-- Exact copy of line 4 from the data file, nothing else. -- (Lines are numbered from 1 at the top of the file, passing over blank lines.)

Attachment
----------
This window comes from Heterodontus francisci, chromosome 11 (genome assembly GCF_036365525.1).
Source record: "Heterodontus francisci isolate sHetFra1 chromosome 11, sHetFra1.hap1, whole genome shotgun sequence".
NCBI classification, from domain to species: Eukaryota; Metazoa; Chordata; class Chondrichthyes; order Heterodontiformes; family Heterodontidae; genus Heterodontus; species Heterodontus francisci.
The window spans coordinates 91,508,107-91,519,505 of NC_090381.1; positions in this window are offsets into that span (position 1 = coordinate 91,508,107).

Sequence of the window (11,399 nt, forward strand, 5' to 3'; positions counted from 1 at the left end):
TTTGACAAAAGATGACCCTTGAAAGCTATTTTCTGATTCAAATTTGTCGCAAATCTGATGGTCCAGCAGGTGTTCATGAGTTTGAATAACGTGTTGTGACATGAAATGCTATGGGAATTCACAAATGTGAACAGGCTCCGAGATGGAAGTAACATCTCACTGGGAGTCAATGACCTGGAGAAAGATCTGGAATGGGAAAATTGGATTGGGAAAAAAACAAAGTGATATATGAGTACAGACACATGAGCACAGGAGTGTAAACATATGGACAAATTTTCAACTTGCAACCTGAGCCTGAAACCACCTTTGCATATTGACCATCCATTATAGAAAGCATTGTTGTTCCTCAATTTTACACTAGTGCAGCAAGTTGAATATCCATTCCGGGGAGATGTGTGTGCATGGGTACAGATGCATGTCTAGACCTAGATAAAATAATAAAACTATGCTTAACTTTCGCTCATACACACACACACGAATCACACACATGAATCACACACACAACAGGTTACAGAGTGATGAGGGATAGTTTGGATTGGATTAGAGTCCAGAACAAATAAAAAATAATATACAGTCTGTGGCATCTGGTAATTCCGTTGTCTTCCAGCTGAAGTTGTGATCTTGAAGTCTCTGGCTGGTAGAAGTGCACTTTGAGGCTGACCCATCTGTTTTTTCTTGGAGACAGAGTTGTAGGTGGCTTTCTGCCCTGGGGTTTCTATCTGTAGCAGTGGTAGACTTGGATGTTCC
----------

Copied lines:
The window spans coordinates 91,508,107-91,519,505 of NC_090381.1; positions in this window are offsets into that span (position 1 = coordinate 91,508,107).